Alongside the public actions, private enterprise has also helped in this process to reappraise our heritage. In 1994, the Viena Edicions publishing house started to publish a collection of small books entitled Imatges i Records (Images and Records), which gave prominence to family photographs in its graphic history of towns and districts. The first book focused on the municipality of El Prat del Llobregat, and a few years later, in 2003, the first two Barcelona titles came out, dedicated to the neighbourhoods of Gràcia and Ciutat Vella respectively. Around the same time, another publishing house, Efadós, started publishing an ambitious collection: “ L’Abans” (Before). It achieved unprecedented success. From the very first book in 1996, which focused on the municipality of El Papiol, to the last one on Barcelona’s Ciutat Vella, being released to coincide with Sant Jordi in 2017, more than a hundred volumes have been published, each of them with around a thousand pictures. In total, over the past twenty years or so, “L’Abans” has published more than 100,000 photographs. The volumes on Barcelona have all been produced either by professional historians or, in most cases, by the education centres and history workshops that had already been using domestic photography for years as a key part of their research and teaching projects.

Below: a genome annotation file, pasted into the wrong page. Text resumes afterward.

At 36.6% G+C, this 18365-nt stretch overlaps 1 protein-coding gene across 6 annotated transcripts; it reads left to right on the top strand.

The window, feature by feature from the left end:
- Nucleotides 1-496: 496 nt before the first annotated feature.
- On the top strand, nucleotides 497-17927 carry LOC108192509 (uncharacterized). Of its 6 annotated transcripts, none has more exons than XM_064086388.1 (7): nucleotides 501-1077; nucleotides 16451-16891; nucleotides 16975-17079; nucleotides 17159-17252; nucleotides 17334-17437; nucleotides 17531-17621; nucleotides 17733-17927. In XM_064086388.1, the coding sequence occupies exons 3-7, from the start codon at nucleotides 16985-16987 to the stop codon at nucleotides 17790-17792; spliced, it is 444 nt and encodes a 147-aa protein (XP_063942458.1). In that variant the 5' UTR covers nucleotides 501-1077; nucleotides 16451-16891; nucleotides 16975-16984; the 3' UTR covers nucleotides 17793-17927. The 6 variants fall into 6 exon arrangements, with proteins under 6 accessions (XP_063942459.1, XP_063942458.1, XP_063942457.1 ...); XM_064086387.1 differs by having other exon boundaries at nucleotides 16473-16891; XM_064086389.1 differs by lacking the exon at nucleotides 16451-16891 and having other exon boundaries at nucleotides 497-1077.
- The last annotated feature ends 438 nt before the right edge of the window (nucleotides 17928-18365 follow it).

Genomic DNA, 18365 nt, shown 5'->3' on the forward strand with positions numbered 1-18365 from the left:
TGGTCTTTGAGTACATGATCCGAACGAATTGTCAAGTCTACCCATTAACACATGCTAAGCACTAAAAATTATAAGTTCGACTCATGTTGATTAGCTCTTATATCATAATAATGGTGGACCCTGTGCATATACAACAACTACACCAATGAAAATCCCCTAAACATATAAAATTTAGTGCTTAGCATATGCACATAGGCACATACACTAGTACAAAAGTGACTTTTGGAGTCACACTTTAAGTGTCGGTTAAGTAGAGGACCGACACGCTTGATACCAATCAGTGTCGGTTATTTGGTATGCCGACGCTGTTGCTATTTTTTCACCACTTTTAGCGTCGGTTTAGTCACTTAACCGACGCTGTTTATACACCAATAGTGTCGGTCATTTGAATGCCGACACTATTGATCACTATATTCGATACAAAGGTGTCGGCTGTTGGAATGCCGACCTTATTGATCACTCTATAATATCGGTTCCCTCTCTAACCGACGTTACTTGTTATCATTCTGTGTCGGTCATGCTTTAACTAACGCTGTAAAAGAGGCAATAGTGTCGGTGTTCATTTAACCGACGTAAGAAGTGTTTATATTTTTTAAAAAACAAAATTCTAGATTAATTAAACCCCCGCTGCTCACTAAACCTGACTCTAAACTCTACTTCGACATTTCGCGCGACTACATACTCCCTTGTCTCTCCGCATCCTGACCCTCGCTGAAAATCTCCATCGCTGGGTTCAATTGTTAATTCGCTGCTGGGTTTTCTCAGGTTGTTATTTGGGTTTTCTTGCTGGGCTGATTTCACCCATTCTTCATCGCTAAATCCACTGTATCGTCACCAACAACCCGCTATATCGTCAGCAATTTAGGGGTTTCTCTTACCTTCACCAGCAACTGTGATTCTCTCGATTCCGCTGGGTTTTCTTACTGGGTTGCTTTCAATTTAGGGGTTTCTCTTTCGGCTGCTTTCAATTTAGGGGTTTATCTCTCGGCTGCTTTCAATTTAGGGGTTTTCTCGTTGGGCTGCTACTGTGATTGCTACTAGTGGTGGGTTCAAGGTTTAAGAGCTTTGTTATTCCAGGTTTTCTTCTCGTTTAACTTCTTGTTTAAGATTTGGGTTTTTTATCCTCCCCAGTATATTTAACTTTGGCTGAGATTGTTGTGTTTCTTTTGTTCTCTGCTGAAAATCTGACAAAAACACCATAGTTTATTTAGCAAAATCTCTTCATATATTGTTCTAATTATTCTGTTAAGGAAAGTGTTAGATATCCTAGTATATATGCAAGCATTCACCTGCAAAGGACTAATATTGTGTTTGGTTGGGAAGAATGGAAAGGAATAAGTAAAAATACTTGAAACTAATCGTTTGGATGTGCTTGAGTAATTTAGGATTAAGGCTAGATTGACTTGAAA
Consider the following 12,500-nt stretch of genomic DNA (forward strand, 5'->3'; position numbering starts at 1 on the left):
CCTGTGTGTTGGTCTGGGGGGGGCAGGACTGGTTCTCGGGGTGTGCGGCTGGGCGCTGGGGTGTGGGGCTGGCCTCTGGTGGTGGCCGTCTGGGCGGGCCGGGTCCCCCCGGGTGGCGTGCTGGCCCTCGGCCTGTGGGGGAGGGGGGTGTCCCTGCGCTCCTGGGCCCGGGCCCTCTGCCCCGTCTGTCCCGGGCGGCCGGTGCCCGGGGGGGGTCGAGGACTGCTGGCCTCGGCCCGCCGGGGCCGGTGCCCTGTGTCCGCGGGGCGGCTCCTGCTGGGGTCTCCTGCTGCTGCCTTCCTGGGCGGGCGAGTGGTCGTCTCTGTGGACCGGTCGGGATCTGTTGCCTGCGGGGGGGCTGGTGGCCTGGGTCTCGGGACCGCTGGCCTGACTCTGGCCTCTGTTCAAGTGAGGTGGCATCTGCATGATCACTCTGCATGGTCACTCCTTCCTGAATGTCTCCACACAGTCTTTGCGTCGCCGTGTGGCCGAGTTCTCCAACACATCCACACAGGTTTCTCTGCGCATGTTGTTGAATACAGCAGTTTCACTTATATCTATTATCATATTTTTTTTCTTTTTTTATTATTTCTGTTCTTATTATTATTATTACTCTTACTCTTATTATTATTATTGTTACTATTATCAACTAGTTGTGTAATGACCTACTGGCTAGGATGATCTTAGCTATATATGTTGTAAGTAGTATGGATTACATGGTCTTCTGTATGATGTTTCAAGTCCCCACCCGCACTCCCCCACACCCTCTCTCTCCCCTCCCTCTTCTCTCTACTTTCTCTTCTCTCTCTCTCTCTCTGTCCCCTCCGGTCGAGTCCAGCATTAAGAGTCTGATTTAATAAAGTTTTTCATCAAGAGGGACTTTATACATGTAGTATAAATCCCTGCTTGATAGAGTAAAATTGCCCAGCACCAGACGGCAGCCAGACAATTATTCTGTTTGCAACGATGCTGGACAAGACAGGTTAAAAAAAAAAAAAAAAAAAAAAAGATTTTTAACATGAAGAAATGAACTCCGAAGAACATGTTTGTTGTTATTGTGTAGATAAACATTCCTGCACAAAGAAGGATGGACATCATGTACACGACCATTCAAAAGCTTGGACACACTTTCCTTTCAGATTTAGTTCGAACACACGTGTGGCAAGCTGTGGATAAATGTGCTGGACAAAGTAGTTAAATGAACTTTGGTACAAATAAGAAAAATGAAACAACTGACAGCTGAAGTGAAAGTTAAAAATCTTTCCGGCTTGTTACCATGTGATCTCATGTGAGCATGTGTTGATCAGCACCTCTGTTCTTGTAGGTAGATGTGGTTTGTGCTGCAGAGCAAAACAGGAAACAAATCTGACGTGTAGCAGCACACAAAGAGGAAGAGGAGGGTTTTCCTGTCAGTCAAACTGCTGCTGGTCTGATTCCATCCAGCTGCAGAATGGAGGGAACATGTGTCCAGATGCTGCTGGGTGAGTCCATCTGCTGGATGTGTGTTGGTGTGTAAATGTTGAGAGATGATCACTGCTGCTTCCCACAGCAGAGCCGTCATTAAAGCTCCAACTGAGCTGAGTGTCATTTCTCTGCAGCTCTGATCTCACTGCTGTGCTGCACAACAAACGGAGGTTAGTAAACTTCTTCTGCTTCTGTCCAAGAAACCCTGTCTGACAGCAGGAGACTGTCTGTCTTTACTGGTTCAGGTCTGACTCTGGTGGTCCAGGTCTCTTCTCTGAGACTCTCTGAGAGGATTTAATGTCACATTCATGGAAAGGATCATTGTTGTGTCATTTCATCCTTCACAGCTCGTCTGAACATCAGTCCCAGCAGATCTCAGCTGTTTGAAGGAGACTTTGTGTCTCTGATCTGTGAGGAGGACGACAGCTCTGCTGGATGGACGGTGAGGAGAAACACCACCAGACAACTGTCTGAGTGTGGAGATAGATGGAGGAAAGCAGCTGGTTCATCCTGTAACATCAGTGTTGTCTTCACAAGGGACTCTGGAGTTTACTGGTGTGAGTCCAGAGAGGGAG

New sources of documentation